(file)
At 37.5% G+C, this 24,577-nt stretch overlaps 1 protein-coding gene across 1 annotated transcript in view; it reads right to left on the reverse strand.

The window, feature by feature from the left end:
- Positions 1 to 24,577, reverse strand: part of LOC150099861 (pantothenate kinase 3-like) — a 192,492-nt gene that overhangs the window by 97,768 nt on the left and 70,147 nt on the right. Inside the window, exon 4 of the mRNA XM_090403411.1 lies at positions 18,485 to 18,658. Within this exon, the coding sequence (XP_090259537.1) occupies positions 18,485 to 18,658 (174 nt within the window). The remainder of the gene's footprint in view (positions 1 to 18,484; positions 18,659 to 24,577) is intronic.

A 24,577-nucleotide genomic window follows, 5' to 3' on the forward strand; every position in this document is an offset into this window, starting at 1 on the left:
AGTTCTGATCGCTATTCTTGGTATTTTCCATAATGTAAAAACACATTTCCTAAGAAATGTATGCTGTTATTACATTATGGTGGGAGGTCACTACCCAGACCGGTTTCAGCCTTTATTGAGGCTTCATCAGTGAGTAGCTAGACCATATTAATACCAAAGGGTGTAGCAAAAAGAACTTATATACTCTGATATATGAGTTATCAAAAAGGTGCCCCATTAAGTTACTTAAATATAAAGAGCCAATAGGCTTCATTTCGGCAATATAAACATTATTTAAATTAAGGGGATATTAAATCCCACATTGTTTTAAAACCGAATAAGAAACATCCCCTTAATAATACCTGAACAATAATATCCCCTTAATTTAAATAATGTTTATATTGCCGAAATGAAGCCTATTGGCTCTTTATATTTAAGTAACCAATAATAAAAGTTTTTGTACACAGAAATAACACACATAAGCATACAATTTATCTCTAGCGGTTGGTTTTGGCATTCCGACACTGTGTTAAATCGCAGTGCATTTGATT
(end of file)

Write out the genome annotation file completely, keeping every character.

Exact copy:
At 37.5% G+C, this 24,577-nt stretch overlaps 1 protein-coding gene across 1 annotated transcript in view; it reads right to left on the reverse strand.

The window, feature by feature from the left end:
- Positions 1 to 24,577, reverse strand: part of LOC150099861 (pantothenate kinase 3-like) — a 192,492-nt gene that overhangs the window by 97,768 nt on the left and 70,147 nt on the right. Inside the window, exon 4 of the mRNA XM_090403411.1 lies at positions 18,485 to 18,658. Within this exon, the coding sequence (XP_090259537.1) occupies positions 18,485 to 18,658 (174 nt within the window). The remainder of the gene's footprint in view (positions 1 to 18,484; positions 18,659 to 24,577) is intronic.

A 24,577-nucleotide genomic window follows, 5' to 3' on the forward strand; every position in this document is an offset into this window, starting at 1 on the left:
AGTTCTGATCGCTATTCTTGGTATTTTCCATAATGTAAAAACACATTTCCTAAGAAATGTATGCTGTTATTACATTATGGTGGGAGGTCACTACCCAGACCGGTTTCAGCCTTTATTGAGGCTTCATCAGTGAGTAGCTAGACCATATTAATACCAAAGGGTGTAGCAAAAAGAACTTATATACTCTGATATATGAGTTATCAAAAAGGTGCCCCATTAAGTTACTTAAATATAAAGAGCCAATAGGCTTCATTTCGGCAATATAAACATTATTTAAATTAAGGGGATATTAAATCCCACATTGTTTTAAAACCGAATAAGAAACATCCCCTTAATAATACCTGAACAATAATATCCCCTTAATTTAAATAATGTTTATATTGCCGAAATGAAGCCTATTGGCTCTTTATATTTAAGTAACCAATAATAAAAGTTTTTGTACACAGAAATAACACACATAAGCATACAATTTATCTCTAGCGGTTGGTTTTGGCATTCCGACACTGTGTTAAATCGCAGTGCATTTGATT